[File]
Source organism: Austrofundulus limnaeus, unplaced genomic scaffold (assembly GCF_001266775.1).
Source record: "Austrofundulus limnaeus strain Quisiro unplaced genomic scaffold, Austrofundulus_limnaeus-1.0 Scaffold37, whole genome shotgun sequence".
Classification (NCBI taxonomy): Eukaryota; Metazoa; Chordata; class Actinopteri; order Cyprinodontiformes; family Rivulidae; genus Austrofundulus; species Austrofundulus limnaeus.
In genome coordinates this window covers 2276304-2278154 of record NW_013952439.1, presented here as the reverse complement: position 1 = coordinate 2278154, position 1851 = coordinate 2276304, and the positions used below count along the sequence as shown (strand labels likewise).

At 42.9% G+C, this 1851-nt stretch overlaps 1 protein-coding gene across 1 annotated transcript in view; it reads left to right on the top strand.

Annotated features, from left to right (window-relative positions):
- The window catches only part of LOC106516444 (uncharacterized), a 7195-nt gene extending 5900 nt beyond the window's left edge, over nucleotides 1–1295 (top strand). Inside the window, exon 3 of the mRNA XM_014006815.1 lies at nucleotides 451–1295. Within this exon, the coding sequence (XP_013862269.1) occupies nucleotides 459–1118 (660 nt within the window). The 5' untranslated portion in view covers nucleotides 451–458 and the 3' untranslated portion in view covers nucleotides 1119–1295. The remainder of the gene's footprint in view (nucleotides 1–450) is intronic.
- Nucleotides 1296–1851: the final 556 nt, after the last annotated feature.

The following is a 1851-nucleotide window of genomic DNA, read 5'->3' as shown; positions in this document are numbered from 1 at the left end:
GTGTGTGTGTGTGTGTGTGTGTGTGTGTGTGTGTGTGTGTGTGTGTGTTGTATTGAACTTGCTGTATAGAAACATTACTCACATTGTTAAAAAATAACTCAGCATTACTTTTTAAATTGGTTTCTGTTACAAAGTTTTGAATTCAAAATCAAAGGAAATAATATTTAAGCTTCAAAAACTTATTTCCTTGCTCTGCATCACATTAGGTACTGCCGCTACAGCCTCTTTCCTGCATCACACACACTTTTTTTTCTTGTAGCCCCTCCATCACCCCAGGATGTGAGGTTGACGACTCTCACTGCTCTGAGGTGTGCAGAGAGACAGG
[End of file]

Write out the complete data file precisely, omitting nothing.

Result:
Source organism: Austrofundulus limnaeus, unplaced genomic scaffold (assembly GCF_001266775.1).
Source record: "Austrofundulus limnaeus strain Quisiro unplaced genomic scaffold, Austrofundulus_limnaeus-1.0 Scaffold37, whole genome shotgun sequence".
Classification (NCBI taxonomy): Eukaryota; Metazoa; Chordata; class Actinopteri; order Cyprinodontiformes; family Rivulidae; genus Austrofundulus; species Austrofundulus limnaeus.
In genome coordinates this window covers 2276304-2278154 of record NW_013952439.1, presented here as the reverse complement: position 1 = coordinate 2278154, position 1851 = coordinate 2276304, and the positions used below count along the sequence as shown (strand labels likewise).

At 42.9% G+C, this 1851-nt stretch overlaps 1 protein-coding gene across 1 annotated transcript in view; it reads left to right on the top strand.

Annotated features, from left to right (window-relative positions):
- The window catches only part of LOC106516444 (uncharacterized), a 7195-nt gene extending 5900 nt beyond the window's left edge, over nucleotides 1–1295 (top strand). Inside the window, exon 3 of the mRNA XM_014006815.1 lies at nucleotides 451–1295. Within this exon, the coding sequence (XP_013862269.1) occupies nucleotides 459–1118 (660 nt within the window). The 5' untranslated portion in view covers nucleotides 451–458 and the 3' untranslated portion in view covers nucleotides 1119–1295. The remainder of the gene's footprint in view (nucleotides 1–450) is intronic.
- Nucleotides 1296–1851: the final 556 nt, after the last annotated feature.

The following is a 1851-nucleotide window of genomic DNA, read 5'->3' as shown; positions in this document are numbered from 1 at the left end:
GTGTGTGTGTGTGTGTGTGTGTGTGTGTGTGTGTGTGTGTGTGTGTGTTGTATTGAACTTGCTGTATAGAAACATTACTCACATTGTTAAAAAATAACTCAGCATTACTTTTTAAATTGGTTTCTGTTACAAAGTTTTGAATTCAAAATCAAAGGAAATAATATTTAAGCTTCAAAAACTTATTTCCTTGCTCTGCATCACATTAGGTACTGCCGCTACAGCCTCTTTCCTGCATCACACACACTTTTTTTTCTTGTAGCCCCTCCATCACCCCAGGATGTGAGGTTGACGACTCTCACTGCTCTGAGGTGTGCAGAGAGACAGG